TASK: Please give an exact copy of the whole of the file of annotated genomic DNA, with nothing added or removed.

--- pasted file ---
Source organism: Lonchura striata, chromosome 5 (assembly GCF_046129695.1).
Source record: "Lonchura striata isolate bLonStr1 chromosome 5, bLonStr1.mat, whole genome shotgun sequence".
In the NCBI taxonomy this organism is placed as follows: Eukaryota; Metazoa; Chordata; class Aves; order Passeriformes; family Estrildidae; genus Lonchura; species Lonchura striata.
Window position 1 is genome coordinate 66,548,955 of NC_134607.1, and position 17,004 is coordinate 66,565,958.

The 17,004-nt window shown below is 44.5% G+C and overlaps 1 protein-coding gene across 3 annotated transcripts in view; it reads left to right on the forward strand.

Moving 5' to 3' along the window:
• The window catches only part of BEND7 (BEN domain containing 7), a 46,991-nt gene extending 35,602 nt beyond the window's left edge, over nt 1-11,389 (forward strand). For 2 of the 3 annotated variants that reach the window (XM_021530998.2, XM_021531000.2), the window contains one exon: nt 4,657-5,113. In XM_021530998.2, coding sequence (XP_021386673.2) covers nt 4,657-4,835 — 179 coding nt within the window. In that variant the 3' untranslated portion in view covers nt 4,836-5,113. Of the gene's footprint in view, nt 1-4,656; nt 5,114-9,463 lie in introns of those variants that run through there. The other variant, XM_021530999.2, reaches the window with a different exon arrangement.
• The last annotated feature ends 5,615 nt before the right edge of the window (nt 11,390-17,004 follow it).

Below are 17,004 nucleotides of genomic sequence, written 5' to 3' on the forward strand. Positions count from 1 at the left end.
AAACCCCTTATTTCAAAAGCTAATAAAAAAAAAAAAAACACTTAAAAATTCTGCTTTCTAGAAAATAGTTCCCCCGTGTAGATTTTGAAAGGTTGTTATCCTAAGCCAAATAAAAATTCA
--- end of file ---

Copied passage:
Source organism: Lonchura striata, chromosome 5 (assembly GCF_046129695.1).
Source record: "Lonchura striata isolate bLonStr1 chromosome 5, bLonStr1.mat, whole genome shotgun sequence".
In the NCBI taxonomy this organism is placed as follows: Eukaryota; Metazoa; Chordata; class Aves; order Passeriformes; family Estrildidae; genus Lonchura; species Lonchura striata.
Window position 1 is genome coordinate 66,548,955 of NC_134607.1, and position 17,004 is coordinate 66,565,958.

The 17,004-nt window shown below is 44.5% G+C and overlaps 1 protein-coding gene across 3 annotated transcripts in view; it reads left to right on the forward strand.

Moving 5' to 3' along the window:
• The window catches only part of BEND7 (BEN domain containing 7), a 46,991-nt gene extending 35,602 nt beyond the window's left edge, over nt 1-11,389 (forward strand). For 2 of the 3 annotated variants that reach the window (XM_021530998.2, XM_021531000.2), the window contains one exon: nt 4,657-5,113. In XM_021530998.2, coding sequence (XP_021386673.2) covers nt 4,657-4,835 — 179 coding nt within the window. In that variant the 3' untranslated portion in view covers nt 4,836-5,113. Of the gene's footprint in view, nt 1-4,656; nt 5,114-9,463 lie in introns of those variants that run through there. The other variant, XM_021530999.2, reaches the window with a different exon arrangement.
• The last annotated feature ends 5,615 nt before the right edge of the window (nt 11,390-17,004 follow it).

Below are 17,004 nucleotides of genomic sequence, written 5' to 3' on the forward strand. Positions count from 1 at the left end.
AAACCCCTTATTTCAAAAGCTAATAAAAAAAAAAAAAACACTTAAAAATTCTGCTTTCTAGAAAATAGTTCCCCCGTGTAGATTTTGAAAGGTTGTTATCCTAAGCCAAATAAAAATTCA